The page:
How to help modify toxic behavior in 3 yr olds?
March 27, 2010 3:06 PM   Subscribe

How to help my friend's marraige and mental health survive their 3 year old dictators?

After years of IVF, fraternal twin girls are born to overjoyed parents. They turned 3 last week and came for a visit to us, the god parents. Due to distance I hadn't seen them for 1 1/2 years and I was horrified. Apologies in advance as this may be a little long. The problem is the parents and perhaps how desperately they wanted these babies.
They have no boundaries.
They have never gone out and left them with a sitter or even family (and their families are very distant and don't want to help).
They drop everything when they scream, cry, demand, interrupt. They "negotiate" and gennerally lose, as in "Sweetie, lets' put on your clothes and go out" (X 20minutes) "No!", end up taking both of them to physically hold down screaming kid. One twin in particular is far worse than the other and constantly gets Daddy's attention. If he doesn't give it instantly she screams.

Daddy is the main problem. Mum is a paeds nurse and has tried to implement boundaries but Daddy comes home at night delighted that his girls want him, clearly prefer him as he gives in to all demands and it is an ego trip for him. This means the girls sitting on his lap during his dinner, and being soothed to sleep by him almost every night. They cannot self-soothe. They will only feed themselves when he is not there. If his wife in trying to establish boundaries allows the girls to throw a tantrum and scream he accuses her of being cold. She is at her wits end, their relationship is really on the skids. If she suggest readings about a different parenting style, he accuses her of being jealous (!!)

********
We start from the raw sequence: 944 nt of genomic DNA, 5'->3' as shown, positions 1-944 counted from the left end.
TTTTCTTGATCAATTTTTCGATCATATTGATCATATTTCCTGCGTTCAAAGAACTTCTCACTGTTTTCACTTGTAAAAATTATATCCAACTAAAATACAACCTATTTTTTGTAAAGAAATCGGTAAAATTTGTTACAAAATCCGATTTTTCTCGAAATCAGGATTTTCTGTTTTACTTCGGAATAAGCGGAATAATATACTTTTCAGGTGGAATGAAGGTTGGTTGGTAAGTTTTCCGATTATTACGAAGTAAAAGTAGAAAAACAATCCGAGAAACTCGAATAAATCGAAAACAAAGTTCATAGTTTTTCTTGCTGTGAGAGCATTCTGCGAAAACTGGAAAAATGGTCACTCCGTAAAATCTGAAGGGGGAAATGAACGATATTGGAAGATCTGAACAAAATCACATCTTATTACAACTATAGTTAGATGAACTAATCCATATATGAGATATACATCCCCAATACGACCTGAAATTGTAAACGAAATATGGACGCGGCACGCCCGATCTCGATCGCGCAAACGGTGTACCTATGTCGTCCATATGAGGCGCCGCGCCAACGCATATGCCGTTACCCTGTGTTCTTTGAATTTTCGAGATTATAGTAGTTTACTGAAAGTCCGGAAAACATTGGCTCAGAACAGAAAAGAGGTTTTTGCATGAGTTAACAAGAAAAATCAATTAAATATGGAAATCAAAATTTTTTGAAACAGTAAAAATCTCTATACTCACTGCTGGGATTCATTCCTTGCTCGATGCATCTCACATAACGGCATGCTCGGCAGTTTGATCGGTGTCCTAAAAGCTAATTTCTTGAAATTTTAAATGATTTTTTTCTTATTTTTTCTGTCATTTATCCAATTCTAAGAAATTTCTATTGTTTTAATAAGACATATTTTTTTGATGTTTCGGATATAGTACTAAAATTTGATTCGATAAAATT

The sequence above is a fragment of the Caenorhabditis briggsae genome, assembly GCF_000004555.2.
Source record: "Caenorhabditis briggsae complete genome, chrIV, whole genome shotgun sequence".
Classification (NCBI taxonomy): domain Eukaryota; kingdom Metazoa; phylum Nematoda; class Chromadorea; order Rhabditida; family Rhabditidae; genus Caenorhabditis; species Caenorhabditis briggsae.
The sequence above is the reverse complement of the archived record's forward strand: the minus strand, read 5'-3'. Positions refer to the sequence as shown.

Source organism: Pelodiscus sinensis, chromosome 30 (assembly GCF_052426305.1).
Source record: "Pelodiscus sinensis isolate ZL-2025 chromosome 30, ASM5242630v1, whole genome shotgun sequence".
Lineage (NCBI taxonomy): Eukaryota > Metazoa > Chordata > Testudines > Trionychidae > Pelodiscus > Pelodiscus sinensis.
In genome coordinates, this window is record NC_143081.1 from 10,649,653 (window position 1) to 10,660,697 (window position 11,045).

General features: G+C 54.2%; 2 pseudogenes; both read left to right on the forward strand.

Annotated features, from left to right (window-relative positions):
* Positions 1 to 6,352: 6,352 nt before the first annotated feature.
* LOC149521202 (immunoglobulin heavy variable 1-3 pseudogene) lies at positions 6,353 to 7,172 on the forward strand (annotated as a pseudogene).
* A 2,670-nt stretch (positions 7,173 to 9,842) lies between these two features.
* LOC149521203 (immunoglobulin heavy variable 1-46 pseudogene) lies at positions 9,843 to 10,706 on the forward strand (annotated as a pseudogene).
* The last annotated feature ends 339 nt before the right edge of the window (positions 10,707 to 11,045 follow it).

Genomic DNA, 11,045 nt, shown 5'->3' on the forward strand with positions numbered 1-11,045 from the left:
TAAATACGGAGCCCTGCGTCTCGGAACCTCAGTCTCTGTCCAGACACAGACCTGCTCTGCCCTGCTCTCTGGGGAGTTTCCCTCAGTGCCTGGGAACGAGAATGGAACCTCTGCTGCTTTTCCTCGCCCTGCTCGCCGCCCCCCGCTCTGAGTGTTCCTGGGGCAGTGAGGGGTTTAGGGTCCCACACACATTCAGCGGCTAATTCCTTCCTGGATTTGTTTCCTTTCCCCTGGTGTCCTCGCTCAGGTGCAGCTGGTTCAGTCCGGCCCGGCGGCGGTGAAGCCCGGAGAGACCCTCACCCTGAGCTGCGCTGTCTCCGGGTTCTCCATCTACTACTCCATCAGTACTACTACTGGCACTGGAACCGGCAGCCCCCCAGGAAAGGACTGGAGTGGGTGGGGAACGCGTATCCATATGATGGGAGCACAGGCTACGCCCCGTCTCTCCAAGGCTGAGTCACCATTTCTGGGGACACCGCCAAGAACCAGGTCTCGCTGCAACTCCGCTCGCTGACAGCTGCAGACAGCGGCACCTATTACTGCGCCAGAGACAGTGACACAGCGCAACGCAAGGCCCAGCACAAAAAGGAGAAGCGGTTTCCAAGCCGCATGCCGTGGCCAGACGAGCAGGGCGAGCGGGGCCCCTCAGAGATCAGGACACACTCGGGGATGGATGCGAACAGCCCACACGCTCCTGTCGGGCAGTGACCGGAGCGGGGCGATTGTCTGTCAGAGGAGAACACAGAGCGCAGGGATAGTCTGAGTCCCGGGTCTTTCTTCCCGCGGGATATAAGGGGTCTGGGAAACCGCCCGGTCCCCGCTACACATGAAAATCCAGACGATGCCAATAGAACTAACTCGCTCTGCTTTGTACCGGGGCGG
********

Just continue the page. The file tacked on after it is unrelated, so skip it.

He is a highly intelligent physicist, quite Aspie, and incredibly self absorbed. He respects my husband and me. Because of this relationship I managed to explain how bad this was for the girls' development in very strong terms. I explained that spending 30 hours poring over car safety docs to ensure he has the safest car for his little darlings is pretty meaningless if the emotional development of these children is so incredibly neglected. At this stage they will not be able to go to School!

He appears to have taken this on board and I have offered to come stay for a weekend in 3 weeks to help kick start a programme which might help. In the meantime he has offered to read articles about why boundaries are so important and hints and tips about implementing change before the problem gets any worse. In the run-up to my visit they have agreed to find a sitter.